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why are foreign auto makers building or have built plants in the South?

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pstokely Donating Member (1000+ posts) Send PM | Profile | Ignore Tue Oct-07-03 05:03 PM
Original message
why are foreign auto makers building or have built plants in the South?
right to work?
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MrBenchley Donating Member (1000+ posts) Send PM | Profile | Ignore Tue Oct-07-03 05:08 PM
Response to Original message
1. Got it in one
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nedlogg Donating Member (294 posts) Send PM | Profile | Ignore Tue Oct-07-03 05:09 PM
Response to Original message
2. Right to Work?
Don't you just love that term? It means an employee has the right to bust his ass for shitty wages and benefits without some pesky union looking out for his rights.
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zonmoy Donating Member (1000+ posts) Send PM | Profile | Ignore Tue Oct-07-03 05:43 PM
Response to Reply #2
9. Basicly
the south had to find some way to restart slavery without actually admitting or being held accountable for it.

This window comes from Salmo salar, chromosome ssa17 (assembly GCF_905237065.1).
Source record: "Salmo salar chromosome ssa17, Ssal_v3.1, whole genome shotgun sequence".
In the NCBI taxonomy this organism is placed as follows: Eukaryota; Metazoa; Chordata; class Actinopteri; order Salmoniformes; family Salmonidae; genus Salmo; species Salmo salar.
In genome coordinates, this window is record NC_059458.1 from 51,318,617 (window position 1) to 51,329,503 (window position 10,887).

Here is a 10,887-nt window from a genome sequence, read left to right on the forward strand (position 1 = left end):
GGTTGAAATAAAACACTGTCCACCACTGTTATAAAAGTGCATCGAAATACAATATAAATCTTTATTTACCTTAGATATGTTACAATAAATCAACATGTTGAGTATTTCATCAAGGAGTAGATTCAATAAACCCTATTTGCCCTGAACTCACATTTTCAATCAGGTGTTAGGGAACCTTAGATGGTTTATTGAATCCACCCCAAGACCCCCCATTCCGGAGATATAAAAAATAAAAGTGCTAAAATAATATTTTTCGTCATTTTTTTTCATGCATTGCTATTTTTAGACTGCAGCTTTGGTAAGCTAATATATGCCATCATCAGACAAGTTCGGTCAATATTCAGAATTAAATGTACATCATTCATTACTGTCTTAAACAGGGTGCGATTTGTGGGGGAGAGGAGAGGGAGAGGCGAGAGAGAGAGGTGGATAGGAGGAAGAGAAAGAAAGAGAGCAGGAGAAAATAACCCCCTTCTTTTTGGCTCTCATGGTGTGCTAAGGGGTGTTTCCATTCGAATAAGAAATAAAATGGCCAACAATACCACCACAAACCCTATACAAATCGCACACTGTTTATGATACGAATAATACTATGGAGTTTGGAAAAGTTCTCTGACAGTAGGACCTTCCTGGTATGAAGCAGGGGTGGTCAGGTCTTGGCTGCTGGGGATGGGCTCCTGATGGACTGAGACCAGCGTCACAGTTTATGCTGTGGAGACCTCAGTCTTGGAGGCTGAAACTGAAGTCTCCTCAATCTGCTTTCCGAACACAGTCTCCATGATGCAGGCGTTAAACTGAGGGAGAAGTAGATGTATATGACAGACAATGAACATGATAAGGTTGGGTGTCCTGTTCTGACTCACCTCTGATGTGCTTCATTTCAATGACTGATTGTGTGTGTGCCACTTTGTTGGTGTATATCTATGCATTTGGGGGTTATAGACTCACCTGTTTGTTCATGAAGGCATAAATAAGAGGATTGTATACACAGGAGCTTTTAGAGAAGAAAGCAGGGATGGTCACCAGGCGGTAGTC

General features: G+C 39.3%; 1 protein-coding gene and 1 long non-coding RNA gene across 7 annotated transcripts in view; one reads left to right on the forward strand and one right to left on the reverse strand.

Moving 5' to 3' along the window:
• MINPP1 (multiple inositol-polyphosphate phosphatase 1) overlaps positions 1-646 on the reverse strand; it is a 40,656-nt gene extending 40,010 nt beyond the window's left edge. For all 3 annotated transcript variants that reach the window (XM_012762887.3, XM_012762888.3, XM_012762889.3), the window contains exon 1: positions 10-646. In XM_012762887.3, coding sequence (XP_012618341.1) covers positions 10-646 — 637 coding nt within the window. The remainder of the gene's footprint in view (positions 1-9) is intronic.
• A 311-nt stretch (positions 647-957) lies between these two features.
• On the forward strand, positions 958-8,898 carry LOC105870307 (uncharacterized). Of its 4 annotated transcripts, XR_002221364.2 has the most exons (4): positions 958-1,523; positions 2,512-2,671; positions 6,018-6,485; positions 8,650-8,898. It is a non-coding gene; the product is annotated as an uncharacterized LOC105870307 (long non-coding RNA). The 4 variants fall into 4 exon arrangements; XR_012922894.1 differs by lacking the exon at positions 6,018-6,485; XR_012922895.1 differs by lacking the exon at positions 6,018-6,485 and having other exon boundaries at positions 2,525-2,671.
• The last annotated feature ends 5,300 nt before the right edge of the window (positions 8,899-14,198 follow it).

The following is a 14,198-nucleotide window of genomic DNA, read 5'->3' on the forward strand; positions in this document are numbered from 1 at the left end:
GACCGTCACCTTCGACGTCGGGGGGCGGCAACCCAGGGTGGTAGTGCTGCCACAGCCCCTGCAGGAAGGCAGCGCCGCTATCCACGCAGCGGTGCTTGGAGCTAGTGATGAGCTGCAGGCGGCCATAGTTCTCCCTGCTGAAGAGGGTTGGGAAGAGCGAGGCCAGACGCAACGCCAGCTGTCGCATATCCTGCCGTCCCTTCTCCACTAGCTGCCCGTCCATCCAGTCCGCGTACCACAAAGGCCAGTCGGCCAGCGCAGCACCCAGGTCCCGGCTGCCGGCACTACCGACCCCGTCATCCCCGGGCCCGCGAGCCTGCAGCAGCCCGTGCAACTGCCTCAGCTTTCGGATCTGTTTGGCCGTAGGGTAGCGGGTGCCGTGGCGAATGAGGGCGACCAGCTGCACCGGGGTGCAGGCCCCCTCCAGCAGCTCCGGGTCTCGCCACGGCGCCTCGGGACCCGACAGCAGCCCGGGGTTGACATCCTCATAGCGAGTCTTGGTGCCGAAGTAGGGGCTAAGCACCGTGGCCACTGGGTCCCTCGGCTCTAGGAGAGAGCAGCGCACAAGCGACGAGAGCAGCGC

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Maple Donating Member (1000+ posts) Send PM | Profile | Ignore Tue Oct-07-03 05:11 PM
Response to Original message
3. We've lost plants
from Canada to the US because of no unions.

Which is why we don't get our panties in a bunch when you guys complain about outsourcing to India.
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TreasonousBastard Donating Member (1000+ posts) Send PM | Profile | Ignore Tue Oct-07-03 05:18 PM
Response to Reply #3
4. heh!
I remember a few plants that moved here because we're a "low wage" country.

NAFTA works in mysterious ways...
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Interrobang Donating Member (1000+ posts) Send PM | Profile | Ignore Tue Oct-07-03 05:41 PM
Response to Reply #3
8. Yeah, that's why we have to watch out for those folks who want to re-write
...the Labour Relations Act so it gets rid of our right to organize.

"Right-to-work" is about the stupidest thing I've ever heard of, from an employee's perspective. I've got some friends in Ohio (a RTW state), and one of them's been in six jobs in the last two years or so because employers there can just fire you without cause at any time. That's really great for her financial security...

I'd also just like to mention that I'm a white, First World, native English speaking outsourced worker, so the whole "job drift" thing goes both ways -- some jobs migrated south, some jobs migrated north. (We have a currency advantage -- for now.)
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ikojo Donating Member (1000+ posts) Send PM | Profile | Ignore Tue Oct-07-03 05:19 PM
Response to Original message
5. Because to foreign companies who have plants in Germany and
other parts of Europe, the Southern US is as cheap as Mexico and India.


Non union workforce....

Right to work...

Employee at will....

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TreasonousBastard Donating Member (1000+ posts) Send PM | Profile | Ignore Tue Oct-07-03 05:31 PM
Response to Original message
6. That's a large part of it...